Q&A   //   March 9, 2023

How Patagonia Provisions is building out its product portfolio with its first-ever acquisition

This week, Patagonia’s food and beverage division announced the acquisition of cracker brand Moonshot. This acquisition is Patagonia’s first in two decades, and helps expand Patagonia Provisions’ growing CPG line – which includes tinned fish and seafood.  

In an interview with Modern Retail, Paul Lightfood, Patagonia Provisions’ general manager described the acquisition as a way to further Patagonia’s efforts to work with farmers to produce food sustainably.  “You could get to zero emissions when making apparel, but it’s a lot of hard work,” Lightfood said. “But food could be better than zero, because its production can be regenerative with the right farming practices.” 

Patagonia’s provisions division was created in 2012, and began selling its first product, wild salmon jerky, at retailers in 2013. The overarching thesis behind Patagonia Provisions, according to Lightfood, is the idea that, “if we’re going to save our planet, food could be and should be the most important lever that we can pull toward that mission.” Today, its assortment has expanded to include over 30 SKUs, ranging from $6 seasoning blends, to $8 canned mussels, to $10 smoked venison links.

This sustainable approach also informs which organizations Patagonia Provisions partners with. The division is currently working with growers of Kernza, a trademarked grain that’s harvested from intermediate wheatgrass, that’s being used in Patagonia Provisions’ pantry staples like pastas, and soon, beer.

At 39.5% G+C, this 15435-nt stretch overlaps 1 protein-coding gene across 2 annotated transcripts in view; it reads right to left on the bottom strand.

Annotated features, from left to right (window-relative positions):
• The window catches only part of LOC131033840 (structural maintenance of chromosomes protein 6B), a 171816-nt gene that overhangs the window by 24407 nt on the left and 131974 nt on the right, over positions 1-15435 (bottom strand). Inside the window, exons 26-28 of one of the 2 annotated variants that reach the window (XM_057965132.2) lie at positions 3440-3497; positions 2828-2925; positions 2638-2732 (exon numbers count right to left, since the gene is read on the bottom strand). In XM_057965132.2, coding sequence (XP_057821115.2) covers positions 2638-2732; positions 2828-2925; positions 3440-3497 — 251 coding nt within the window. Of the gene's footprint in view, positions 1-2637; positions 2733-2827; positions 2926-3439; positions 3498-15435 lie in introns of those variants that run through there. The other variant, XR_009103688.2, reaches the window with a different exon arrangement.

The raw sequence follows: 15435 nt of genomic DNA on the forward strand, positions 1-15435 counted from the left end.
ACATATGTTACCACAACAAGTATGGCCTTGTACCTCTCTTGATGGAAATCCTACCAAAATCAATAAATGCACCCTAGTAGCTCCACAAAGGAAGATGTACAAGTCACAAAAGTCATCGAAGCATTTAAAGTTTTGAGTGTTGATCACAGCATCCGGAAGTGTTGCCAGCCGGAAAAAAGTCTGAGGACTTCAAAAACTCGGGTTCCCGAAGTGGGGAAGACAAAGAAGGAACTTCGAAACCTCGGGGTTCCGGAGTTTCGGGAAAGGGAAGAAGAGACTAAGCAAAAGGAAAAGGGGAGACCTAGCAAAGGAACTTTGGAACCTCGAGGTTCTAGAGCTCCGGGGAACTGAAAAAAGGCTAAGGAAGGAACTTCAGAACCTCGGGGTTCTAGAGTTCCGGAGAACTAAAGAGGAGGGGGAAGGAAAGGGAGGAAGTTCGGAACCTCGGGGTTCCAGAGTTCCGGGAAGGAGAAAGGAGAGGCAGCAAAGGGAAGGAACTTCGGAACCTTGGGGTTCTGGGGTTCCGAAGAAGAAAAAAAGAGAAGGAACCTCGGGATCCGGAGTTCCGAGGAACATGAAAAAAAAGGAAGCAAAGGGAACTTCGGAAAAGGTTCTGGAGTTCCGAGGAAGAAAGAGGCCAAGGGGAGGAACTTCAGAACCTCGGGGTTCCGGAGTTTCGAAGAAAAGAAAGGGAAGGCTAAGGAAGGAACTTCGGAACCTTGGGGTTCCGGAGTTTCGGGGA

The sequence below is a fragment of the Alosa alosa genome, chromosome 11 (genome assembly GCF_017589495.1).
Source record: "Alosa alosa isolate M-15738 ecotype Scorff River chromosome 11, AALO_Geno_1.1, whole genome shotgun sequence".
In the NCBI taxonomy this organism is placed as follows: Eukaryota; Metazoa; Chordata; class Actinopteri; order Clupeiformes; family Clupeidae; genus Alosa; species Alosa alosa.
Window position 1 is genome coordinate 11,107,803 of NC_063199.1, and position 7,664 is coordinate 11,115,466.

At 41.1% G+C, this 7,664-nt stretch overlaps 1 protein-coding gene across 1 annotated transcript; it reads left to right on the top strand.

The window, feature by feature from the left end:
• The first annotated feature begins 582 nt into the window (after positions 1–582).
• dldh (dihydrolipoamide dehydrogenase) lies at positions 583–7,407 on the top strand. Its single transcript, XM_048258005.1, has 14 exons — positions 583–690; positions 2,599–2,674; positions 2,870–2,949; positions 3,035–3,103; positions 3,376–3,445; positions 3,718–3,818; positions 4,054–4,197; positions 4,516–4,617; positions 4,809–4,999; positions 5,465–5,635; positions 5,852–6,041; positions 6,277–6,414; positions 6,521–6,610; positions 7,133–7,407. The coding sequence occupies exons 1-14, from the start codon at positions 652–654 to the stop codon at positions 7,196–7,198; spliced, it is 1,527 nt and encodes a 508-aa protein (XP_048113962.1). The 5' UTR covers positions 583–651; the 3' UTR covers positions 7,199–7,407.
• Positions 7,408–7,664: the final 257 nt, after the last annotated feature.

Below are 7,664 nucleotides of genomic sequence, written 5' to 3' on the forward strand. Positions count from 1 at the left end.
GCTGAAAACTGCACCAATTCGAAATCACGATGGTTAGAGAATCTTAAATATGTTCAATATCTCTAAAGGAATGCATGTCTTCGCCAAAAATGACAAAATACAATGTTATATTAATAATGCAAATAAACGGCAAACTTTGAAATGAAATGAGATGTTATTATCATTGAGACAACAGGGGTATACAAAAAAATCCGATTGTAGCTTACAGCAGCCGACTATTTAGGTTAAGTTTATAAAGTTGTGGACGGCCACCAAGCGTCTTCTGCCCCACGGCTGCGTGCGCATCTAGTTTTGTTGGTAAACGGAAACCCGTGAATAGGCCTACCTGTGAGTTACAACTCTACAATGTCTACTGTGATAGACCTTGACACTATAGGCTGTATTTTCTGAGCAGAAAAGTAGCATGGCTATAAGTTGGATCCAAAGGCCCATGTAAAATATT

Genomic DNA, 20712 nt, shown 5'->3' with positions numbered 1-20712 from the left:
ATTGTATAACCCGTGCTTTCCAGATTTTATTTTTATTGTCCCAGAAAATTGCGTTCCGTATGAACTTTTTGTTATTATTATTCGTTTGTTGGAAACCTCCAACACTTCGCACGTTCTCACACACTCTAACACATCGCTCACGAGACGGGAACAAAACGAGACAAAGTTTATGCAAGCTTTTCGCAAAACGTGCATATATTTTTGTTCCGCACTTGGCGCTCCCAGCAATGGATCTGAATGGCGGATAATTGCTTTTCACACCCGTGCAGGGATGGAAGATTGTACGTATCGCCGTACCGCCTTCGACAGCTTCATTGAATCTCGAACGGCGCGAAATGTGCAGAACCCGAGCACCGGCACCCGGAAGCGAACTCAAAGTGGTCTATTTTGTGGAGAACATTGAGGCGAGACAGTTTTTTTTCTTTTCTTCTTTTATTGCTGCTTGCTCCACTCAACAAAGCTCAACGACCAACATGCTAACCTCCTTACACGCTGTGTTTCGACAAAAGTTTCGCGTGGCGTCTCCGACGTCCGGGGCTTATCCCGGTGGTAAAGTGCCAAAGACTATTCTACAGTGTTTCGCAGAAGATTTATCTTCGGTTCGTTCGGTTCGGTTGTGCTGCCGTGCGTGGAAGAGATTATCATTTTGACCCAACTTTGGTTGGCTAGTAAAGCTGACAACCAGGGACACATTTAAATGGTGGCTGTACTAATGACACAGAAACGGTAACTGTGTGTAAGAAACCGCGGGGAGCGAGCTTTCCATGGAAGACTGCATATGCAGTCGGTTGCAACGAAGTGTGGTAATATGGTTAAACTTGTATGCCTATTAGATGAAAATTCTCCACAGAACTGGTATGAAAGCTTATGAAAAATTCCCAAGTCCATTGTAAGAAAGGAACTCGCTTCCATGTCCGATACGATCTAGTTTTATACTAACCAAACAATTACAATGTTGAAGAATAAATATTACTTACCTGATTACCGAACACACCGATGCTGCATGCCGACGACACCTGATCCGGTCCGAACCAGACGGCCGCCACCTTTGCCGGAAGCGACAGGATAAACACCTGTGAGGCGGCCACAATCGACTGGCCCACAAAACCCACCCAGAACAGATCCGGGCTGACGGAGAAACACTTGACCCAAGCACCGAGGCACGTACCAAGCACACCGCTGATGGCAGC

Moonshot itself was created by a software company called Planet Forward as an in-house project. The cracker line launched in 2020 and is now sold at grocers nationwide, having expanded to Target last summer. The company touts itself as a climate-friendly snack brand, and uses regenerative and organic practices to farm and mill wheat. The deal came from Moonshot’s business values naturally aligning with Patagonia’s. That said, Lightfood said Patagonia Provisions won’t be going on an acquisition spree anytime soon. 

In this interview, Lightfood discussed what the better-for-you category means to Patagonia, and how the new acquisition will help gain market share in the cracker aisle. This interview was edited for clarity and length.

Patagonia Provisions has been around for about a decade. What types of initiatives and products have you focused on since 2012? 

For the first several years in the marketplace, we created some truly innovative products within a climate-friendly supply chain. We think that access to good food is important. However, the environmental impacts aren’t reflected in the cost of most of the standard American diet, which is a shame. But we’d rather sell more expensive products than to operate in a way that wasn’t consistent with our values.